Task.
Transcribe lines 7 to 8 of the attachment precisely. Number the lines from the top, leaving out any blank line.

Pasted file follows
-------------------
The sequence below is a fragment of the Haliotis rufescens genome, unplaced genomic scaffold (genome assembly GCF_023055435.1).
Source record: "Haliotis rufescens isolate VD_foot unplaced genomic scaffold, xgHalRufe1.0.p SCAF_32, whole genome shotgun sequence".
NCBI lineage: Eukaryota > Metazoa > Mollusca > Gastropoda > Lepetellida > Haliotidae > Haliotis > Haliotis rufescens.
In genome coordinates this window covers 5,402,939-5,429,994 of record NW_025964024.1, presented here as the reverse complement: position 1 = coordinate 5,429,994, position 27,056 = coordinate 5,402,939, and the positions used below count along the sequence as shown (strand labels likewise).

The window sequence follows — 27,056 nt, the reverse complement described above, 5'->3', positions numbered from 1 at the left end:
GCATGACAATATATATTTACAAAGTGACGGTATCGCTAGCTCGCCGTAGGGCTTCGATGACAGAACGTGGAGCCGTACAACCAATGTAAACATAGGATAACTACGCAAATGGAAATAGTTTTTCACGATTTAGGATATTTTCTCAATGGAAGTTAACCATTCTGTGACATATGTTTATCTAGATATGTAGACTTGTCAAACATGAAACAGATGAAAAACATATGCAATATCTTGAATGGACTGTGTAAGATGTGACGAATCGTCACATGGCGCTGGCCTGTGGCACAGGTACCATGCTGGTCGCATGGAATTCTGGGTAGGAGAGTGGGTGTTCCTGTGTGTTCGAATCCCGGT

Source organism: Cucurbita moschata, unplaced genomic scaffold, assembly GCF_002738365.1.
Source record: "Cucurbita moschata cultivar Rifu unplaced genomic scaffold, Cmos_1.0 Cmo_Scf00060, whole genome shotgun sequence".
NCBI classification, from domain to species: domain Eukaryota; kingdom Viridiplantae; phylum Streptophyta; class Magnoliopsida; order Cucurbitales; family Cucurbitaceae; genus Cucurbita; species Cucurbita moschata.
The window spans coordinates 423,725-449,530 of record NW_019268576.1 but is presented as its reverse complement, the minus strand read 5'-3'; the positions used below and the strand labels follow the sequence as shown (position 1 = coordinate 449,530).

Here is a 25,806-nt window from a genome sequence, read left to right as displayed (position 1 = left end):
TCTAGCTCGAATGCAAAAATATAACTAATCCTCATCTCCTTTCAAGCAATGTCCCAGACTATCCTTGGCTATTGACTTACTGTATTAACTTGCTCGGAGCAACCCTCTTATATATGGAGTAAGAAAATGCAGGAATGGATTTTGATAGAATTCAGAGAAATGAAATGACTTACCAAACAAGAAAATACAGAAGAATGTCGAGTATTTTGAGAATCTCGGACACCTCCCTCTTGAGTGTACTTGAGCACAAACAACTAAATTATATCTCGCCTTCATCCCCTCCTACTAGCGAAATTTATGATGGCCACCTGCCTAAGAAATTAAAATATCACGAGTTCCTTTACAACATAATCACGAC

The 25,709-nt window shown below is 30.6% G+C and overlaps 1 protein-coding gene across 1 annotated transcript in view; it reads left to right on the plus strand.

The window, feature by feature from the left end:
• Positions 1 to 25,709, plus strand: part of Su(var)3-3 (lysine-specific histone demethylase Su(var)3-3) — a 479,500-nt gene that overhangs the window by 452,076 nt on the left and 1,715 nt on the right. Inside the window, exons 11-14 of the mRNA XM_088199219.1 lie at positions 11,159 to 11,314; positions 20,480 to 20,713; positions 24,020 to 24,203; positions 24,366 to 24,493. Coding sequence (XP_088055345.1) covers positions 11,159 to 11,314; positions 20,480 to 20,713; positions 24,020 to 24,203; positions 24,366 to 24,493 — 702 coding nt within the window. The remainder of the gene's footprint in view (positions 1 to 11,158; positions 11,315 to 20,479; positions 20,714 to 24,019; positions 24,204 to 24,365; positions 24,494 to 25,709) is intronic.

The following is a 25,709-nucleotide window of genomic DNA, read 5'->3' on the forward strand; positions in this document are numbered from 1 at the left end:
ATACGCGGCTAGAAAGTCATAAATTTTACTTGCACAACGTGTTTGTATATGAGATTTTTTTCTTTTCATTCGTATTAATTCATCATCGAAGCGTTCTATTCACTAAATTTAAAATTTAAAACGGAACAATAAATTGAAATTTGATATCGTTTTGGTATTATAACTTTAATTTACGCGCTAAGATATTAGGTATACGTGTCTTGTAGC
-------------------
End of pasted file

Source organism: Cucurbita moschata, unplaced genomic scaffold, assembly GCF_002738365.1.
Source record: "Cucurbita moschata cultivar Rifu unplaced genomic scaffold, Cmos_1.0 Cmo_Scf00060, whole genome shotgun sequence".